School Funding: What State Leaders Aren’t Telling You

Our elected officials have some explaining to do…

In the wake of the most recent round of attacks on the MAEP and excuses for inadequate school funding, The Parents’ Campaign Research and Education Fund (TPCREF) took a hard look at the realities of the state budget.

The result is astounding. The numbers tell a very different story from what our elected officials want us to believe.

Mississippi’s state budget has grown by $2-billion since 2008. How much of that growth was invested in K-12 education? None. In fact, K-12 had a net loss for that seven-year period.

TPCREF compared all state-generated funds in the current state budget for Fiscal Year 2015 (FY15) to the state budget for Fiscal Year 2008 (FY08), which was the high-water mark in state revenue prior to the recession. Here are the facts:

  • This year’s state budget is $2.2-billion more than the FY08 state budget. See details.
  • This year’s appropriation for the MAEP, including the teacher pay raise, is $50-million less than the FY08 MAEP appropriation. See details.
  • This year’s total K-12 appropriation is $3.5-million less than the FY08 total K-12 appropriation. See details.
  • The appropriations for most state agencies increased in this same time period, some significantly. Exceptions are K-12 education, the governor’s office, and some special funds agencies. See agency budget graph.
  • The Legislature increased its own budget by 17%. Details here.
  • In FY08, K-12 made up 28% of the state budget; this year it makes up 23%, indicating a drop in priority. See chart.

In addition to the appropriated budget, the state has seen significant revenue surpluses in each of the last four years. In two of those years, there was more than enough surplus revenue to have fully funded the MAEP without taking a single penny from another state agency. See budget surpluses versus MAEP underfunding here.

Click here for back-up materials on the funding information provided.

A broken promise

In 1997, the State Legislature made a promise to Mississippi children, their parents, and their teachers. They promised adequate public school funding in exchange for higher standards and stronger school accountability. Understanding that educators would be held accountable for student outcomes, legislators pledged to fund our schools properly and then get out of the way and let educators do their jobs. They haven’t done either.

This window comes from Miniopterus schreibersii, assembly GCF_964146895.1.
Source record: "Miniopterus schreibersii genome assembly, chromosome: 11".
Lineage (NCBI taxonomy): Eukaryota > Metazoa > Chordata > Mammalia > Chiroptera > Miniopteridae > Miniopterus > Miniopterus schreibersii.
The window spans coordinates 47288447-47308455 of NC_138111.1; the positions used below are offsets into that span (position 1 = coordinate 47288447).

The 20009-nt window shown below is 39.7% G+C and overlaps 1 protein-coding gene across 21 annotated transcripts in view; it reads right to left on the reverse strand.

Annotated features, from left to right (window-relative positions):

Educators and students have lived up to their end of the bargain. The Legislature, on the other hand, has repeatedly broken its promise, increasing mandates on schools while claiming that the money simply wasn’t there to adequately fund them. Clearly, that hasn’t been the case in recent years.

Lead, or get out of the way

Our members tell us that, often, when they appeal to their legislators to adequately fund our schools, the retort from legislators is, “Where do you want us to get the money?” 

The most important job of our Legislature is to figure out how to provide the basic services that we, as taxpayers, expect. Telling voters that they can’t figure that out, or worse, asking taxpayers to do that job for them, is admitting that they aren’t up to the job we elected them to do.

Likewise, telling Mississippians that we must choose between high quality K-12 schools and a high quality system of colleges and universities is absurd. Any strong, thriving state must have both. If this group of folks can’t figure out how to provide the services we expect, they will have a perfect opportunity with next year’s election to step aside and let someone with a better vision for our state take the reins.

It’s time for us to have serious conversations with our legislators about our public schools. They need to understand, unequivocally, that we know the funds are available and we expect our public schools to be adequately funded. With your help, we can hold our elected officials accountable for their words and their actions, and we can ensure a better day for our kids, their schools, and our whole state. Are you in?

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